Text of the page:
CORRELATION BETWEEN EMOTIONAL INTELLIGENCE OF YOUNG PEOPLE AND THEIR ACADEMIC ACHIEVEMENT: EMPIRICAL PROOF

Rosita Lekavičienė, Dalia Antinienė

Abstract


Background. A scientific problem concerning factors which are important for academic achievement of students
is analysed in the paper. Questions whether emotional intelligence level is related to academic achievement and
whether correlation between academic achievement in a specific area (science, languages) and EI expression exists,
whether emotional intelligence of young people with low education differs from that of young people with higher
education, etc. are raised.
Methods. Research participants were 1430 students aged between 17 and 27 years. The survey was performed
using  EI-DARL  V2  test.  The  following  factors  were  assessed:  “Perception  of  one’s  own  emotions”;  “Control
of one’s own emotions”; “Perception of emotions of other people”; “Control of emotions of other people”, and
“Manipulations”. Also, such aspects as ability of recognizing emotions in facial pictures and ability of emotional
situation solving were assessed.
Results. The combined EI scale scores in all factors were the highest of those subjects who are or were excellent
students, the lowest – of those who were poor students. Those subjects who were equally poor both at languages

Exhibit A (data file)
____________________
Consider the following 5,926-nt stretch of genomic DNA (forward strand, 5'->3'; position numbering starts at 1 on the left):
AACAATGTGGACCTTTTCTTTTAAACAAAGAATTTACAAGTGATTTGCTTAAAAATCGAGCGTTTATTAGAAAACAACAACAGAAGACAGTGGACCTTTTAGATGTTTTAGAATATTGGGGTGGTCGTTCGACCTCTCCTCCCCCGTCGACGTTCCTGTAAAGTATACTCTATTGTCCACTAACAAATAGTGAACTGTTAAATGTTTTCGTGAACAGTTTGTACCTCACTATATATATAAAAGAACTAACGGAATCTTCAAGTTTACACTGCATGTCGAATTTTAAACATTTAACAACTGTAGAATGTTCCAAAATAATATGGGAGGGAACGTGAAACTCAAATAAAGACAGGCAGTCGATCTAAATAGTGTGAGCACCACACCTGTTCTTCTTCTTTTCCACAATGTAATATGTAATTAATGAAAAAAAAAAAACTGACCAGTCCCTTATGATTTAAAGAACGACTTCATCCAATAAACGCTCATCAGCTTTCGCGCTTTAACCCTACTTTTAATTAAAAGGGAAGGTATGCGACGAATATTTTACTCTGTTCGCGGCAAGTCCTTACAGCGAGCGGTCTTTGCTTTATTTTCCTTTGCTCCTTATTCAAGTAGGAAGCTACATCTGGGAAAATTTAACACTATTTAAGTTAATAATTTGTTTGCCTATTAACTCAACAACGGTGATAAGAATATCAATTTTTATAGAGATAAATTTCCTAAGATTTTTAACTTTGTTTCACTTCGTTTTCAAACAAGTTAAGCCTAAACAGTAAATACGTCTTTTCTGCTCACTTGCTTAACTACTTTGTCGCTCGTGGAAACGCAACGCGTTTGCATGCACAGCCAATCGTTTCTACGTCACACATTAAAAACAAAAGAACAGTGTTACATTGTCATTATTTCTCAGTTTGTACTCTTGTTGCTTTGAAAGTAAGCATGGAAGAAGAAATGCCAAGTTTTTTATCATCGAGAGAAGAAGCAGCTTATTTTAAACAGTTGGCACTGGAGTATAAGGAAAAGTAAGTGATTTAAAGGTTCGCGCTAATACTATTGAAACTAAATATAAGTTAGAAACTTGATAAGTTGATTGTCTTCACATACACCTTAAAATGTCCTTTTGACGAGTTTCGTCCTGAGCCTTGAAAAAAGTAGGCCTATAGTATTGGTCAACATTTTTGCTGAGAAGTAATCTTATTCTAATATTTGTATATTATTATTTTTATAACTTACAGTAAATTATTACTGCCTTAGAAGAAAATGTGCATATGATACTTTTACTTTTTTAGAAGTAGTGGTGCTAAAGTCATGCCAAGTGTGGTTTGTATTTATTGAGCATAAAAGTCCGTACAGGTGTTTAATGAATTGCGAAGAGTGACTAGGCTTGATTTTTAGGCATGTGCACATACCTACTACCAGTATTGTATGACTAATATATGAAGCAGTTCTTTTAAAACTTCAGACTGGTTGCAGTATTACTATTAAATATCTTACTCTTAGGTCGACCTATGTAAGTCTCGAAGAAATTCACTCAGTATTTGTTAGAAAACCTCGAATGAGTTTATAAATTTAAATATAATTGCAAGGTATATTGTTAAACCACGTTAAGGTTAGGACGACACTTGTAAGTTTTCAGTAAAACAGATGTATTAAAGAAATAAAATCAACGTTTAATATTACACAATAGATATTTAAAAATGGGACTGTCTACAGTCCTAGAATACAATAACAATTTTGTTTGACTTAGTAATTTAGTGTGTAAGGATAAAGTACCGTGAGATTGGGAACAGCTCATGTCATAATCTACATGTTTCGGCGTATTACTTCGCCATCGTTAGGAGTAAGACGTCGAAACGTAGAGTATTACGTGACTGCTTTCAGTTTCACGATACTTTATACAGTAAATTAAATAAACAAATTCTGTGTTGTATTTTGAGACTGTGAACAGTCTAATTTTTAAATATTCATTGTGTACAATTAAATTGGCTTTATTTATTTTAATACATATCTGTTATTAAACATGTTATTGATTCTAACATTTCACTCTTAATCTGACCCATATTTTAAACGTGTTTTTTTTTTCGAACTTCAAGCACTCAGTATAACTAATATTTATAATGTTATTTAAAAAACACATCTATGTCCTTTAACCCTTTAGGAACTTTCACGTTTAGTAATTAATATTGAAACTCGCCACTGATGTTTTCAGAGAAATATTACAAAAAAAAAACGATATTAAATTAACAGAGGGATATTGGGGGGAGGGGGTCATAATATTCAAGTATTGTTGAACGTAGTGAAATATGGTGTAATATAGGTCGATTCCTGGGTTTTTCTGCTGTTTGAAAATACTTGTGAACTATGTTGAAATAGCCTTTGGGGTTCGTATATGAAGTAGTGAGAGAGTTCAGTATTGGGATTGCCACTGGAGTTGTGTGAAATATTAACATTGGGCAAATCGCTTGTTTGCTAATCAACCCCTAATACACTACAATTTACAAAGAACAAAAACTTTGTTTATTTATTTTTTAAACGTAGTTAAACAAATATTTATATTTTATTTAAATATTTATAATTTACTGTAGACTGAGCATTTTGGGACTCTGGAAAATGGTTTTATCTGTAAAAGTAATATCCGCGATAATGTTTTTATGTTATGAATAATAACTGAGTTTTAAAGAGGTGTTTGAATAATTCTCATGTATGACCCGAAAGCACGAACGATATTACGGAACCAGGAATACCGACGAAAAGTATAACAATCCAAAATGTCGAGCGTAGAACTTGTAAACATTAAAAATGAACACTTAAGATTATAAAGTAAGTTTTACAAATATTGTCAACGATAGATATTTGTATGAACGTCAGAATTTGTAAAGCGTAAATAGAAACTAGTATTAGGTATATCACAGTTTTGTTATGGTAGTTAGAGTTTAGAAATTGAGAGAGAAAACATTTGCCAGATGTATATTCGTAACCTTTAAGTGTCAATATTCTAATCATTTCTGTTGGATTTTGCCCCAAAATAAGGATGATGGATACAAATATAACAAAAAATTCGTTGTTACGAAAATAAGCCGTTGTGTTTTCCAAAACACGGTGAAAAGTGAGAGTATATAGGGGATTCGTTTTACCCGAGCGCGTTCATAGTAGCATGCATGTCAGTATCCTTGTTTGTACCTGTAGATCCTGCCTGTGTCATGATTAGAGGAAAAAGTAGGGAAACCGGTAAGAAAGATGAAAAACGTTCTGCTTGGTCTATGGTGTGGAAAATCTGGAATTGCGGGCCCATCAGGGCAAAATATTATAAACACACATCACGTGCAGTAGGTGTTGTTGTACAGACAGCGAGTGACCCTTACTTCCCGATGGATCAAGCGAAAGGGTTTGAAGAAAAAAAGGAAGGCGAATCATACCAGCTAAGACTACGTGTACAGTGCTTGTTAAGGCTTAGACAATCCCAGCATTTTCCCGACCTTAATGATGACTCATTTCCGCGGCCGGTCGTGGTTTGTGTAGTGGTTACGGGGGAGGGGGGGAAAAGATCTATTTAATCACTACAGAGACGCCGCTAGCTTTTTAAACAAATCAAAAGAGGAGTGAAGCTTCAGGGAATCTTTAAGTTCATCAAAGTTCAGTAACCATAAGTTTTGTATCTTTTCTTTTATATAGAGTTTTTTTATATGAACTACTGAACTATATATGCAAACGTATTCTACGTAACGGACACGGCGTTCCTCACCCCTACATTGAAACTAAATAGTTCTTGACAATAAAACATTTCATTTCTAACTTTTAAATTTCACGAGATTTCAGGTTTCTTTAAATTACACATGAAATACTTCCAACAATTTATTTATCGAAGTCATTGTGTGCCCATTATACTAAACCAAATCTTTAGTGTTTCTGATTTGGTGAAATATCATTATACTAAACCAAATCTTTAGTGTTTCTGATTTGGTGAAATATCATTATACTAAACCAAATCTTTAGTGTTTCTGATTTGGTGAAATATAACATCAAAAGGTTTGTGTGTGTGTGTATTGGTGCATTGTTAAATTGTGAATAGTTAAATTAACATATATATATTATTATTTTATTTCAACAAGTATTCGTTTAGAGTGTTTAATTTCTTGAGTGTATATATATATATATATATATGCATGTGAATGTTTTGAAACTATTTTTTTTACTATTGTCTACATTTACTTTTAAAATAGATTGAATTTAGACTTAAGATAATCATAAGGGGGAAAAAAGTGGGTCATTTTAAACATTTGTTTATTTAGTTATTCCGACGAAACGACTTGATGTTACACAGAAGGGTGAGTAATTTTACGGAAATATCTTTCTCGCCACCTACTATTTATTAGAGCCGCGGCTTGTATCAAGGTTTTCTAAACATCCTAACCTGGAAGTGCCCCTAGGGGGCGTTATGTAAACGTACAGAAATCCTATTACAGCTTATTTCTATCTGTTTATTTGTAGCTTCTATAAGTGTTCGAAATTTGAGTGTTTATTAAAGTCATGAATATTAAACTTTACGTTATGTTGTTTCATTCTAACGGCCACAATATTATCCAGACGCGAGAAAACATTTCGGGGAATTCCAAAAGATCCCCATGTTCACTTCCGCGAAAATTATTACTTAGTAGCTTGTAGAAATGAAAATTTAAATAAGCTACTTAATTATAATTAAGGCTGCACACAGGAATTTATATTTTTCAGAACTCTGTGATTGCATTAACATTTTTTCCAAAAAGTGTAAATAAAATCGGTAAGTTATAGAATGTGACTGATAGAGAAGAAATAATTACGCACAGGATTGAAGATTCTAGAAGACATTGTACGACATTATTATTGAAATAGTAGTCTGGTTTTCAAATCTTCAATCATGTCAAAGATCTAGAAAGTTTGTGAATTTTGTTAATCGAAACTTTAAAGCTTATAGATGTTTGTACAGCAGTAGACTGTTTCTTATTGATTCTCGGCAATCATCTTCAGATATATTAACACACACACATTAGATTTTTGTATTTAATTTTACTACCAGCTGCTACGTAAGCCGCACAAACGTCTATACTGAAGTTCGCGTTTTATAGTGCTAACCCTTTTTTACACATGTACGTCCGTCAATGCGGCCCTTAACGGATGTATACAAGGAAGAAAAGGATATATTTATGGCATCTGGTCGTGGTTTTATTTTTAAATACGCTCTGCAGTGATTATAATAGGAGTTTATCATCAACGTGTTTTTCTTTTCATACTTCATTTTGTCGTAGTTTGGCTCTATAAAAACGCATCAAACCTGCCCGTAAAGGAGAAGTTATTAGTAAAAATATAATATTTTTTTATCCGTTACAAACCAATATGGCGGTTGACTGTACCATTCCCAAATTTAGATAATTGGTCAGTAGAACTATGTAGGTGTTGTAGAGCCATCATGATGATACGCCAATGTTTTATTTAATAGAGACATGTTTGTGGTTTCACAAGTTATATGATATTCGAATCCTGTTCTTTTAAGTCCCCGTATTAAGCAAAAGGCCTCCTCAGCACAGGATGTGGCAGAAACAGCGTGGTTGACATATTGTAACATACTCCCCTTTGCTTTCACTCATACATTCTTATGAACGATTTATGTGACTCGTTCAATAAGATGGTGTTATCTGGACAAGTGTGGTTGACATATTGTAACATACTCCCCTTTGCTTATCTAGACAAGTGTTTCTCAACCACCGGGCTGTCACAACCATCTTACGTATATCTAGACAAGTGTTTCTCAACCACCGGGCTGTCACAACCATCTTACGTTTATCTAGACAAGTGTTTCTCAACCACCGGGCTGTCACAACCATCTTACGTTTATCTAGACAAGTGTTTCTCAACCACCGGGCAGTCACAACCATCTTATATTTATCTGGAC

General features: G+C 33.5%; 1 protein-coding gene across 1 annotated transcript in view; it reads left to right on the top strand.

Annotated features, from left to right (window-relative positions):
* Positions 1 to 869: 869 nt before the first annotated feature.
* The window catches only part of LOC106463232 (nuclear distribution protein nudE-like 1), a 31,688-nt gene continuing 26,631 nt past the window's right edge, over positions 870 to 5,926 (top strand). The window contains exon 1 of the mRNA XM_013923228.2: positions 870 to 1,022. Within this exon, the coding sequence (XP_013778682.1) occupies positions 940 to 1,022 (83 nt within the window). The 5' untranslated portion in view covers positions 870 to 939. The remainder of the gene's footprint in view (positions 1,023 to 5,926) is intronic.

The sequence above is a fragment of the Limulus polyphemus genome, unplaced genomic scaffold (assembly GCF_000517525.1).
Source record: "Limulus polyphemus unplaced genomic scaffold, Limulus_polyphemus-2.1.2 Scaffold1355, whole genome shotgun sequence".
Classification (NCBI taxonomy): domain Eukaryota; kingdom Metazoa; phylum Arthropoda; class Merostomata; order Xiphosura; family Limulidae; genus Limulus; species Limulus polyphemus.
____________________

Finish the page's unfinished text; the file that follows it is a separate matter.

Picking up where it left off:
and  sciences  were  the  least  capable  of  perception  of  their  own  emotions  and  those  of  others  people,  they  also
were the least capable of controlling their own emotions. Highly educated young people were of higher emotional
intelligence. Furthermore, emotional situation solving and emotion recognition in pictures was better in the group of
highly educated students.
Conclusion. Positive correlation between academic achievement and emotional intelligence was established.
Mathematics and language skills proved to be significant indexes of emotional intelligence: it was established that
those  subjects  who  were  more  successful  in  sciences  were  the  best  at  understanding  and  controlling  their  own
emotions, while individuals who were better in languages were more efficient in understanding and controlling
emotions of other people.

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DOI: https://doi.org/10.33607/bjshs.v2i97.82

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